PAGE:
Thetford biomass plant could be rejected
Plans to build a new renewable energy plant have been recommended for refusal by officials who say it would be 'detrimental' to the area.
The biomass plant on Mundford Road in Thetford is proposed to run off waste wood, poultry litter and tall dried grass and is estimated to be able to export enough electricity to heat 68,500 homes.
But officers on Norfolk County Council's planning body have recommended councillors refuse the scheme at a planning meeting to be held next week.
In a report to go before the meeting, they said the fact the site was greenfield land would contravene policy to preserve the open countryside, that visual impact would be 'detrimental', road miles would be 'significant' as two thirds of the waste would be sourced from outside the county, and that there was 'insufficient' data to imply no adverse impact from air pollution on plant life.
The report went on: 'The nature of this development assists in the recovery of waste to be recycled and reduces the amount of waste sent to landfill for disposal, thus, in the context of use proposed, it is supported in principle.
'However there are concerns with regard to the location of the site, potential for impact upon the landscape, and with at least two thirds of the waste received at the facility not expected to arise within Norfolk there are also concerns with regard to sustainability issues.'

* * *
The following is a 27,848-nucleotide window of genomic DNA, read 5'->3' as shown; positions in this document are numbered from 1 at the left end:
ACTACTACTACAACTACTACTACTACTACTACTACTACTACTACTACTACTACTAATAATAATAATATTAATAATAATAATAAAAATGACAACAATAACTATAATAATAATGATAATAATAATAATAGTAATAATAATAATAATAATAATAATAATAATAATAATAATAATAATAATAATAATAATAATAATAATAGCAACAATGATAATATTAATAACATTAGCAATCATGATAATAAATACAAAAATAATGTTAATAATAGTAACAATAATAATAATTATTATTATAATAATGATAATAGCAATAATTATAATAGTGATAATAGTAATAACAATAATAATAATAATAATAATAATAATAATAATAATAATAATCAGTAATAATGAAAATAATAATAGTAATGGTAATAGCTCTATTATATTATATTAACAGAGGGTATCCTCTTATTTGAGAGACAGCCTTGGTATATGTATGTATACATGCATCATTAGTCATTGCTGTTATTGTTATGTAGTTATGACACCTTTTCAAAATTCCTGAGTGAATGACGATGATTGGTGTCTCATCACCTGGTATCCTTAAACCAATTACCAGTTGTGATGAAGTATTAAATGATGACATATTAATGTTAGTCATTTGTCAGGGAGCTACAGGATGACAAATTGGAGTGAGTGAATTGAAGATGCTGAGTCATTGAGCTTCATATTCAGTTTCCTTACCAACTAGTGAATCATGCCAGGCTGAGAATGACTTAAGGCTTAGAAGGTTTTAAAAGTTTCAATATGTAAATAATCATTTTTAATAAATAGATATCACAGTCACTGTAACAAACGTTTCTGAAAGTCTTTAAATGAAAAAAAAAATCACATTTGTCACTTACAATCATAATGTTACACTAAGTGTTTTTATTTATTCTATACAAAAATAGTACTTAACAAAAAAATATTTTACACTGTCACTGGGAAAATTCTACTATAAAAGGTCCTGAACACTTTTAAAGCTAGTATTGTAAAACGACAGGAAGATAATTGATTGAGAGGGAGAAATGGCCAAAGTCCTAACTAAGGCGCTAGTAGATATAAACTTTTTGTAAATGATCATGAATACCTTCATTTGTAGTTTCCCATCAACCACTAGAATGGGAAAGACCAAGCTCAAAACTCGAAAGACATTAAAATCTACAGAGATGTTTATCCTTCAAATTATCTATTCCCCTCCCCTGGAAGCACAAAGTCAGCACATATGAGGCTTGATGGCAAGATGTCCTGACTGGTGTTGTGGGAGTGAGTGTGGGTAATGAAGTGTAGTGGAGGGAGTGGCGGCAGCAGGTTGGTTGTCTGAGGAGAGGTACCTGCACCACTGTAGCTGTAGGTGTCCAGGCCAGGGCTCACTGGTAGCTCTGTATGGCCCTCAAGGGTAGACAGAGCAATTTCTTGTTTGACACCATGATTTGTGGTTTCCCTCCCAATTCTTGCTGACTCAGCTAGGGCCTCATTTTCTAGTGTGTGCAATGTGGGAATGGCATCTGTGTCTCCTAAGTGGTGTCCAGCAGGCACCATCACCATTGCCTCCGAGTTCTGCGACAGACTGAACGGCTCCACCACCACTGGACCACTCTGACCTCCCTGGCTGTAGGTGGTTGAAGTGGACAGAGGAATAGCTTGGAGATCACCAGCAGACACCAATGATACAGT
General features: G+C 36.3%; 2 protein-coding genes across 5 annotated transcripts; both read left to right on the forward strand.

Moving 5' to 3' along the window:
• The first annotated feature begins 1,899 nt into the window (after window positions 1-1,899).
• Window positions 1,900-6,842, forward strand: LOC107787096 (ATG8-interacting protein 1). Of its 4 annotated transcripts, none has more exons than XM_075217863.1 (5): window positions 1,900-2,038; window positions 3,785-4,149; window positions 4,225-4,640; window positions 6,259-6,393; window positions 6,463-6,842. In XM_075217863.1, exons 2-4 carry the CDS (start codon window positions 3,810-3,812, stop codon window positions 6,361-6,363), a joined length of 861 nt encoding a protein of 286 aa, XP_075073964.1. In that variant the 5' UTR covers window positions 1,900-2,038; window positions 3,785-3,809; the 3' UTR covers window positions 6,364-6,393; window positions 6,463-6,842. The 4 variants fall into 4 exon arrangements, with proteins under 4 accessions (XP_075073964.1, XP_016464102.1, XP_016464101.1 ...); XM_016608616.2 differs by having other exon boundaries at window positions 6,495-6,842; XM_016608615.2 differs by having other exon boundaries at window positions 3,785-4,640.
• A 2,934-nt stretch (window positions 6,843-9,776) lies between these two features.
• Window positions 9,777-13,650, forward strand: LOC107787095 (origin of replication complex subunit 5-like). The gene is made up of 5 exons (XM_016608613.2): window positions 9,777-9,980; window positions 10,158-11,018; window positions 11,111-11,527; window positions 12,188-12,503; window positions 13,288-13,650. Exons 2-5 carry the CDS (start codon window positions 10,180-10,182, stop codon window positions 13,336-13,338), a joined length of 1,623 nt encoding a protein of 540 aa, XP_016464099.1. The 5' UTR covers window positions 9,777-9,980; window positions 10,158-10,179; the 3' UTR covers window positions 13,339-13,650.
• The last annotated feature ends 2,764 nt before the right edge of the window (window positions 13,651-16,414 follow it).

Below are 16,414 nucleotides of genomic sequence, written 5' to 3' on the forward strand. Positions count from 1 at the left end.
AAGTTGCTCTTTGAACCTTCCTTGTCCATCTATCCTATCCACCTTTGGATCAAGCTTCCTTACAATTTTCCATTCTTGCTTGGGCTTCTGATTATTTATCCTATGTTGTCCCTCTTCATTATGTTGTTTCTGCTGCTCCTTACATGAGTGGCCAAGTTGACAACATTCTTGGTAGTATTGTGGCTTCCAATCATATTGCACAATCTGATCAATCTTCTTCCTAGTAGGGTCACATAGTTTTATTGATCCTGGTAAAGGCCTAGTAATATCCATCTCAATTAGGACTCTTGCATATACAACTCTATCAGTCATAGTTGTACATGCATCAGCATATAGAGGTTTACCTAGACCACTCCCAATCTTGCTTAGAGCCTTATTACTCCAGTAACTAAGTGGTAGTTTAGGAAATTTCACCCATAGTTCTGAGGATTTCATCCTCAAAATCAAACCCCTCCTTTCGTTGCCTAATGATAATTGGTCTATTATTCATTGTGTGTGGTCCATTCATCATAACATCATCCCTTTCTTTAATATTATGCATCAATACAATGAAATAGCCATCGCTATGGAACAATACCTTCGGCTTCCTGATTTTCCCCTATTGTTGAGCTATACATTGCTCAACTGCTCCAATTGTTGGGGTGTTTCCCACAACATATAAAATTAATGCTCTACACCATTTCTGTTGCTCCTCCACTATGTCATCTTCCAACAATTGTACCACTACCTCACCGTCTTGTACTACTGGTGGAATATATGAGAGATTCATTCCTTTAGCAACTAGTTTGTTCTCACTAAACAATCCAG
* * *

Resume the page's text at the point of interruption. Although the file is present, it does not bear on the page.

The applicants, MEIF Renewable Energy Holdings Ltd, said the proposed biomass plant could provide 40MW of electricity on the 12.2 hectare site and would incinerate around 339 tonnes of waste per year. The buildings could vary in height with the stack at 80 metres tall and the boiler house at 44.5m tall, 33 metres in length and 34 metres in width.
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A new right-hand turn off the northbound A134 Mundford Road is also proposed to allow access to the site and the road could be widened. Trees could be planted on the western, southern and eastern boundaries and the site would be lit at night for health and safety reasons. It could operate on a 24-hour shift pattern and around 36 staff would be employed. If given the go-ahead, the plant could take around 28 months to build, employing 123 construction workers in that time.
Objections however have also been received from Breckland District Council, Thetford Town Council and surrounding parish councils. English Heritage objected on the grounds that it would affect a nearby ancient scheduled monument and conservation area, while Natural England raised concerns about the potential for air-born pollution to the Breckland Forest site of special scientific interest (SSSI).
The Forestry Commission also raised concerns about any assumptions for significant fuel supply coming from the forestry sector. Some 56 letters and emails of objection were received, and three letters of support.
A decision will be made on January 6.